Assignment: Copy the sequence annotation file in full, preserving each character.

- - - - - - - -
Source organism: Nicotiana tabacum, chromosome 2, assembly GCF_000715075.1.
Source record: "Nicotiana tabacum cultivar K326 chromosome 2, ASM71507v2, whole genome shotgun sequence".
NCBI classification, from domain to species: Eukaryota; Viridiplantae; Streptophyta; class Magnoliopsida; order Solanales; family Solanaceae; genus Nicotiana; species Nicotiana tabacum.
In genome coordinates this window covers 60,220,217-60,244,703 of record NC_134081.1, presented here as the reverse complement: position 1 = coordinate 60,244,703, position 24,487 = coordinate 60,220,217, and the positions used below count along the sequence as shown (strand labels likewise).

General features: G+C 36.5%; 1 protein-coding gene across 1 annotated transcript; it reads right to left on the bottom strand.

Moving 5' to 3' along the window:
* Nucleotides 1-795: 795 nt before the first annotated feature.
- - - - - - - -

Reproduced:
Source organism: Nicotiana tabacum, chromosome 2, assembly GCF_000715075.1.
Source record: "Nicotiana tabacum cultivar K326 chromosome 2, ASM71507v2, whole genome shotgun sequence".
NCBI classification, from domain to species: Eukaryota; Viridiplantae; Streptophyta; class Magnoliopsida; order Solanales; family Solanaceae; genus Nicotiana; species Nicotiana tabacum.
In genome coordinates this window covers 60,220,217-60,244,703 of record NC_134081.1, presented here as the reverse complement: position 1 = coordinate 60,244,703, position 24,487 = coordinate 60,220,217, and the positions used below count along the sequence as shown (strand labels likewise).

General features: G+C 36.5%; 1 protein-coding gene across 1 annotated transcript; it reads right to left on the bottom strand.

Moving 5' to 3' along the window:
* Nucleotides 1-795: 795 nt before the first annotated feature.